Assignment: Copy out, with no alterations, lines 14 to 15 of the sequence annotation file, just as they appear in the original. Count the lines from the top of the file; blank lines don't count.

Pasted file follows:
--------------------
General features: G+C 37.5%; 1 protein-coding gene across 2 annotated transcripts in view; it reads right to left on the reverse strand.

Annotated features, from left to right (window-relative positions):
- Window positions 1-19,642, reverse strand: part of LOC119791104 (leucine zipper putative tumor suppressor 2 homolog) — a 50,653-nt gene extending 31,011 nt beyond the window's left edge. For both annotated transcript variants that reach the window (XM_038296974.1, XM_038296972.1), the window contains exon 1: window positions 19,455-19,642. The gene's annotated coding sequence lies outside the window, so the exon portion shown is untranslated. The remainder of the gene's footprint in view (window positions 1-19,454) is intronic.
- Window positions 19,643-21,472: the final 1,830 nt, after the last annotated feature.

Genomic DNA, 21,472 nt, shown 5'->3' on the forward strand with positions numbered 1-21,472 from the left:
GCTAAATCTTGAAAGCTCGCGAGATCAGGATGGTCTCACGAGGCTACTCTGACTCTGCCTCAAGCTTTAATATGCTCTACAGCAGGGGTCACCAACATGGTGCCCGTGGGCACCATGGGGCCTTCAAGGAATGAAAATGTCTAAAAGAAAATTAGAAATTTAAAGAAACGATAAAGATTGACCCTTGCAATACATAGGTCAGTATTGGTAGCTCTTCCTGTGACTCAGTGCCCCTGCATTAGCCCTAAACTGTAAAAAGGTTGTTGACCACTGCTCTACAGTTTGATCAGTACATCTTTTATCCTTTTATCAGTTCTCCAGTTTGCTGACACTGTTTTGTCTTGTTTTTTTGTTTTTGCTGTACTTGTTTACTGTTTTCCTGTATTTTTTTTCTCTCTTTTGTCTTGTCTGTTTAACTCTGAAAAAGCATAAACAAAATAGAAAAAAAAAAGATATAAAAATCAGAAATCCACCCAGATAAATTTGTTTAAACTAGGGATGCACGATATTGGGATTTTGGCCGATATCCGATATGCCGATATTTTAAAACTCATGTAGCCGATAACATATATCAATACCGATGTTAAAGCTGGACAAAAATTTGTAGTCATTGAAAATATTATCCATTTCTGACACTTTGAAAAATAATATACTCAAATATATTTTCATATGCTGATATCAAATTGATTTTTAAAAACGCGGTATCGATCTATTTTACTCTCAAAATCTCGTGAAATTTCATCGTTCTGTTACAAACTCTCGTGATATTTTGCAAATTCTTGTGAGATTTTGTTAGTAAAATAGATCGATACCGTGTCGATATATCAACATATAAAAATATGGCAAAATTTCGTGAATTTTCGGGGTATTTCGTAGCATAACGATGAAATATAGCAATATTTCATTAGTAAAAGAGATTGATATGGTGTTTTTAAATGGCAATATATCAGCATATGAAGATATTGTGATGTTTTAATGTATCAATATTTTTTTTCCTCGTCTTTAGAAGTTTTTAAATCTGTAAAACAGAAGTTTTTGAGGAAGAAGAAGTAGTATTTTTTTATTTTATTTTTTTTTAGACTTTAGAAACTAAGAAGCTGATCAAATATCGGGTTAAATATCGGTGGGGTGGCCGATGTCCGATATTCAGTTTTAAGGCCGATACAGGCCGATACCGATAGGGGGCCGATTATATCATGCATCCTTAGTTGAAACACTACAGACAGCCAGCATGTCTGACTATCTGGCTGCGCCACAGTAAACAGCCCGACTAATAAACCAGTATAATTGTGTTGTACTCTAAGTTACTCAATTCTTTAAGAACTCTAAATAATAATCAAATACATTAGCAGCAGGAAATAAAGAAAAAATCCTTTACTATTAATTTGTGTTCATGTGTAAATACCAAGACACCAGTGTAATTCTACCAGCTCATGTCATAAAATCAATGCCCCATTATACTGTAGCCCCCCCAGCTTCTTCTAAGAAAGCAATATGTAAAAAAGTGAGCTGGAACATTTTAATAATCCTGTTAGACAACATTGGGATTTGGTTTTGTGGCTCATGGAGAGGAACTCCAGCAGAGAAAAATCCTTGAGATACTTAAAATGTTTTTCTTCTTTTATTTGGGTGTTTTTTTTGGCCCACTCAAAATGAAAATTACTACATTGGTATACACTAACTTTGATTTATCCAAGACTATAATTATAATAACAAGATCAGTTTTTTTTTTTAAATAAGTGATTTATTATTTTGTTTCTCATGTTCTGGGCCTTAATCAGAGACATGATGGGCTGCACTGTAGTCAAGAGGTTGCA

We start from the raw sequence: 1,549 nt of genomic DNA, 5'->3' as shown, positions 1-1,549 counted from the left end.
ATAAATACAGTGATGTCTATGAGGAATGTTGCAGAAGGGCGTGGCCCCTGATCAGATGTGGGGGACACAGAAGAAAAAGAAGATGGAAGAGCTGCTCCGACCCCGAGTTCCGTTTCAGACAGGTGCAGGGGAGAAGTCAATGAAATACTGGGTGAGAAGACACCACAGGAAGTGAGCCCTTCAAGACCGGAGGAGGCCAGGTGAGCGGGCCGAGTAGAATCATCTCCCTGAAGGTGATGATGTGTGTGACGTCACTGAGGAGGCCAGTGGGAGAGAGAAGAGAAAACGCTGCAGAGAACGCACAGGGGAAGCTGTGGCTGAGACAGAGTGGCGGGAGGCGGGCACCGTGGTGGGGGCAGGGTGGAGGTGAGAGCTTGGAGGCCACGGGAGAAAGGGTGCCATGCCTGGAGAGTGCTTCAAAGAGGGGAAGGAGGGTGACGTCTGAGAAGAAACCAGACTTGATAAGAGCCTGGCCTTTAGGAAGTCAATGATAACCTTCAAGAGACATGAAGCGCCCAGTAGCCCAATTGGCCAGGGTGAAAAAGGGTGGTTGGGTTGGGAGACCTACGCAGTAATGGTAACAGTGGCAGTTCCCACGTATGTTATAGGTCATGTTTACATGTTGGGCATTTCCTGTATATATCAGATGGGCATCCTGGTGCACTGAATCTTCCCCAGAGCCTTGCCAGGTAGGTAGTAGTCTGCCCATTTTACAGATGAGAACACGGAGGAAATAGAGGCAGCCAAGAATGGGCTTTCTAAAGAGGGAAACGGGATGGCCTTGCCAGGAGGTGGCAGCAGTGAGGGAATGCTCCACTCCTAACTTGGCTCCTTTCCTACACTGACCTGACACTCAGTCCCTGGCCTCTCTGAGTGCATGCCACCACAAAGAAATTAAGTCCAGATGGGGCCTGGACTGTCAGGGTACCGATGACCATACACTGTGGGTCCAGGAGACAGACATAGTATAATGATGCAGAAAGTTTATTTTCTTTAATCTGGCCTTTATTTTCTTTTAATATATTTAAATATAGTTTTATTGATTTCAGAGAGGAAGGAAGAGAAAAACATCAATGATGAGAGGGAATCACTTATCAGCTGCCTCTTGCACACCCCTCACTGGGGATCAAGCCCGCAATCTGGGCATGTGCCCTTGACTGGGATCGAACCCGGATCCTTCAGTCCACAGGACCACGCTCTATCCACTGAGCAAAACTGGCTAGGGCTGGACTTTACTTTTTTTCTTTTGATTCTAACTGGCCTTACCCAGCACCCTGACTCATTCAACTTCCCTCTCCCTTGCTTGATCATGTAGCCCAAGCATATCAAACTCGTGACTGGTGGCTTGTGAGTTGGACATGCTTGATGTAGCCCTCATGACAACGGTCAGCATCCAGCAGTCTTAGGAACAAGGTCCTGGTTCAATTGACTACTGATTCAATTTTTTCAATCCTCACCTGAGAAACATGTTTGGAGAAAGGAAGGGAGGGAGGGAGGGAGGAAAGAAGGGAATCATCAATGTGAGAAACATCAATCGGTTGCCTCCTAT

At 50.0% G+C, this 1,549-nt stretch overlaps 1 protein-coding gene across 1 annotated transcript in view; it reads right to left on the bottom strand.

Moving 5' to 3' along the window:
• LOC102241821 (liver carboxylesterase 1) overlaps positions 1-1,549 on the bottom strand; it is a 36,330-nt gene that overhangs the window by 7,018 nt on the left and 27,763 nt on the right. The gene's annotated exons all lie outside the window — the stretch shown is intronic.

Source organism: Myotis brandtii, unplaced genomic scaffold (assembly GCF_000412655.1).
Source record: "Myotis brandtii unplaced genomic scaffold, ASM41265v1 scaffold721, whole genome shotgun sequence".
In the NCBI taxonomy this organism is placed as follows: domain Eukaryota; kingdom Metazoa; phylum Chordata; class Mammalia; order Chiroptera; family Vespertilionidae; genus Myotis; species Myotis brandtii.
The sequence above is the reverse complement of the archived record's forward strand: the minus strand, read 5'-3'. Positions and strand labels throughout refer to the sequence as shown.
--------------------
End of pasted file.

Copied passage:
In the NCBI taxonomy this organism is placed as follows: domain Eukaryota; kingdom Metazoa; phylum Chordata; class Mammalia; order Chiroptera; family Vespertilionidae; genus Myotis; species Myotis brandtii.
The sequence above is the reverse complement of the archived record's forward strand: the minus strand, read 5'-3'. Positions and strand labels throughout refer to the sequence as shown.